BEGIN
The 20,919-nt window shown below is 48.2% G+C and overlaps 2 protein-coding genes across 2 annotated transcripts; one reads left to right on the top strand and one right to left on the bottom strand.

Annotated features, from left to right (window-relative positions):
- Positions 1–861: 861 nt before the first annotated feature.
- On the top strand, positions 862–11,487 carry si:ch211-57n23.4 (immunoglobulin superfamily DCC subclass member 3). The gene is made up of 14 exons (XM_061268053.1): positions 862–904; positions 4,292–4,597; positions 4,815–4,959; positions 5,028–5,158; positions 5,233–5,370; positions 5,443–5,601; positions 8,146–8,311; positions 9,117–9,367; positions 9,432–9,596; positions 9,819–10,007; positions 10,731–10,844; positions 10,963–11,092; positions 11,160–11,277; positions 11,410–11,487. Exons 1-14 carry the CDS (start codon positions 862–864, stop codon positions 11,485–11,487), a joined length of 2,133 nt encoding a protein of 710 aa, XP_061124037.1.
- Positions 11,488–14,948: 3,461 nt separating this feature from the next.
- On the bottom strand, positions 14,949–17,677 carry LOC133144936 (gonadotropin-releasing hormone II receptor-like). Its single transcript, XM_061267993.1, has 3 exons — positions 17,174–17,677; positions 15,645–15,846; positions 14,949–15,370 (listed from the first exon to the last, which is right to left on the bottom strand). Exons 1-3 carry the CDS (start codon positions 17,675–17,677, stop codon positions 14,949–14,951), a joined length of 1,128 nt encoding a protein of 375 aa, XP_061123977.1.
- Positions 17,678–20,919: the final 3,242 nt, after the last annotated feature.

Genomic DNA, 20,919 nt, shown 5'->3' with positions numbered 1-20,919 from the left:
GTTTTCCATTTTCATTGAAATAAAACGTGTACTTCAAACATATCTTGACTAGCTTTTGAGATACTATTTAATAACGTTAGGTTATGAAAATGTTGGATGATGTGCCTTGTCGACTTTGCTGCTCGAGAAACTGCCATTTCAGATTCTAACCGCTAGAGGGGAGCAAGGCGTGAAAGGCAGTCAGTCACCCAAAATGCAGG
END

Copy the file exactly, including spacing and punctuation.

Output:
The 20,919-nt window shown below is 48.2% G+C and overlaps 2 protein-coding genes across 2 annotated transcripts; one reads left to right on the top strand and one right to left on the bottom strand.

Annotated features, from left to right (window-relative positions):
- Positions 1–861: 861 nt before the first annotated feature.
- On the top strand, positions 862–11,487 carry si:ch211-57n23.4 (immunoglobulin superfamily DCC subclass member 3). The gene is made up of 14 exons (XM_061268053.1): positions 862–904; positions 4,292–4,597; positions 4,815–4,959; positions 5,028–5,158; positions 5,233–5,370; positions 5,443–5,601; positions 8,146–8,311; positions 9,117–9,367; positions 9,432–9,596; positions 9,819–10,007; positions 10,731–10,844; positions 10,963–11,092; positions 11,160–11,277; positions 11,410–11,487. Exons 1-14 carry the CDS (start codon positions 862–864, stop codon positions 11,485–11,487), a joined length of 2,133 nt encoding a protein of 710 aa, XP_061124037.1.
- Positions 11,488–14,948: 3,461 nt separating this feature from the next.
- On the bottom strand, positions 14,949–17,677 carry LOC133144936 (gonadotropin-releasing hormone II receptor-like). Its single transcript, XM_061267993.1, has 3 exons — positions 17,174–17,677; positions 15,645–15,846; positions 14,949–15,370 (listed from the first exon to the last, which is right to left on the bottom strand). Exons 1-3 carry the CDS (start codon positions 17,675–17,677, stop codon positions 14,949–14,951), a joined length of 1,128 nt encoding a protein of 375 aa, XP_061123977.1.
- Positions 17,678–20,919: the final 3,242 nt, after the last annotated feature.

Genomic DNA, 20,919 nt, shown 5'->3' with positions numbered 1-20,919 from the left:
GTTTTCCATTTTCATTGAAATAAAACGTGTACTTCAAACATATCTTGACTAGCTTTTGAGATACTATTTAATAACGTTAGGTTATGAAAATGTTGGATGATGTGCCTTGTCGACTTTGCTGCTCGAGAAACTGCCATTTCAGATTCTAACCGCTAGAGGGGAGCAAGGCGTGAAAGGCAGTCAGTCACCCAAAATGCAGG